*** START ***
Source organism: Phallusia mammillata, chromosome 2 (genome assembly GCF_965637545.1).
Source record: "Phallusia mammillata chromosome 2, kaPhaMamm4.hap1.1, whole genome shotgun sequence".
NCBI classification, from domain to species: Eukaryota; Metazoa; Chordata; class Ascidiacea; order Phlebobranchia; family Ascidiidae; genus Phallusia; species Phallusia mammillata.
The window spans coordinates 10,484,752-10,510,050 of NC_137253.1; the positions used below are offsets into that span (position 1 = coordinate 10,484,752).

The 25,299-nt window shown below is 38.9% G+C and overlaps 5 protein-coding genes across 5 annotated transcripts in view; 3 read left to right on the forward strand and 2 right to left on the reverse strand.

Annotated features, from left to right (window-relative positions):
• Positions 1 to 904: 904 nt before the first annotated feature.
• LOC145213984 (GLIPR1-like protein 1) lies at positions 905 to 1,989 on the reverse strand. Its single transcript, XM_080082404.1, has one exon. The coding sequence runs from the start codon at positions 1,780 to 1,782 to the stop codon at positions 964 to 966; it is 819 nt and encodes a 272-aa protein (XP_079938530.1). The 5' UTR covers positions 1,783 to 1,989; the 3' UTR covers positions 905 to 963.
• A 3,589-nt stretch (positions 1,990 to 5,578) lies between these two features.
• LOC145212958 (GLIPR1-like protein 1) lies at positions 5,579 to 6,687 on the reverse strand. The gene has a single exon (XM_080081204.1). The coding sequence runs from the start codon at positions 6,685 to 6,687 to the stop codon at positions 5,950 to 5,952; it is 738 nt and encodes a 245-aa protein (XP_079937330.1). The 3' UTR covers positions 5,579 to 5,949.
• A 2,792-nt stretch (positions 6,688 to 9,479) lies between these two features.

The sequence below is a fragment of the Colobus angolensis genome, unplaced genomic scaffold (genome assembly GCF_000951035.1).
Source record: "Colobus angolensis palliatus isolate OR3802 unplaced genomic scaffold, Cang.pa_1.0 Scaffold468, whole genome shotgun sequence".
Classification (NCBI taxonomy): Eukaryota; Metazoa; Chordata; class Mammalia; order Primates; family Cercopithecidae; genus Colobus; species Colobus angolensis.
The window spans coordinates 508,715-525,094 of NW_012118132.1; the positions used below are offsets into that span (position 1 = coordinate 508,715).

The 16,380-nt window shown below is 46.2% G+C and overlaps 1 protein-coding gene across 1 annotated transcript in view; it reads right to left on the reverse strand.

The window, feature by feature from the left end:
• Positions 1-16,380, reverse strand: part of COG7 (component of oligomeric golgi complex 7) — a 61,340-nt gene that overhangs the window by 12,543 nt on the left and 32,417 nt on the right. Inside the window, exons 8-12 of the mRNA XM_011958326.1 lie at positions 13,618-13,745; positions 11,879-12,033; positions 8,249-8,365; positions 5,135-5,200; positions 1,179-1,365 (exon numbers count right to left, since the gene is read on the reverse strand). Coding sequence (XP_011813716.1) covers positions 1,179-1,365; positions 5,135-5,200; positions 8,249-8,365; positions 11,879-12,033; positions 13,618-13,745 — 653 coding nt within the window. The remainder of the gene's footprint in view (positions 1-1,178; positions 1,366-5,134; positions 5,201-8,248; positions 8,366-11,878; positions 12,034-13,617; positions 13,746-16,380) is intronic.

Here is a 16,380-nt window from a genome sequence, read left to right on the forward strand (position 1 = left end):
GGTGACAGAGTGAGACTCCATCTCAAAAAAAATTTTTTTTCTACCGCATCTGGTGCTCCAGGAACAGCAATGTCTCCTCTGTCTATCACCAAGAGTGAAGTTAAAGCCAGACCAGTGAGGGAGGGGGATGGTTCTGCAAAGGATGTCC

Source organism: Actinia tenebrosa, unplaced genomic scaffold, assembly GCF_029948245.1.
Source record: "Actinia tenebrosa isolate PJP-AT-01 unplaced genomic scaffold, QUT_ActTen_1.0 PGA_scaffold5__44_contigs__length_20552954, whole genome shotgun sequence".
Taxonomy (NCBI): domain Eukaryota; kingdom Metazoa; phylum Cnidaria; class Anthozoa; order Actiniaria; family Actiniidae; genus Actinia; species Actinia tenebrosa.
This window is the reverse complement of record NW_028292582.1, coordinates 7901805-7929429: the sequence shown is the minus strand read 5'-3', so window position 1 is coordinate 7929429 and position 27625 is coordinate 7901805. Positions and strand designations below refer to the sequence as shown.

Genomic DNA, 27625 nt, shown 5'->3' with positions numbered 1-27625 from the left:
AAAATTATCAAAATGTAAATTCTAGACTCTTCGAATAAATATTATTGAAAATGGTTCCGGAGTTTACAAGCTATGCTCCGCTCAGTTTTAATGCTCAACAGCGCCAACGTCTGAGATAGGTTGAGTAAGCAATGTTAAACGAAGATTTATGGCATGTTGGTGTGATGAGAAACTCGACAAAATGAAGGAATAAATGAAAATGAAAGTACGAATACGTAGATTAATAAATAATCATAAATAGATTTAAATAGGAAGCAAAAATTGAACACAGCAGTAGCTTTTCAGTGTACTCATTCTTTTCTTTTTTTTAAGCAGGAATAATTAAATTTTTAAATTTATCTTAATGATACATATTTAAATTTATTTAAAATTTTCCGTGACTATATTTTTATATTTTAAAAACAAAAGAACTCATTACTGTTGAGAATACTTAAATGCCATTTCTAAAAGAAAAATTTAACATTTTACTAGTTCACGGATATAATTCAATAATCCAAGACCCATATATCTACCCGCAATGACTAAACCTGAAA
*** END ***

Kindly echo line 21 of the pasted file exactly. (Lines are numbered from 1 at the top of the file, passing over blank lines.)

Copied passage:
Source organism: Actinia tenebrosa, unplaced genomic scaffold, assembly GCF_029948245.1.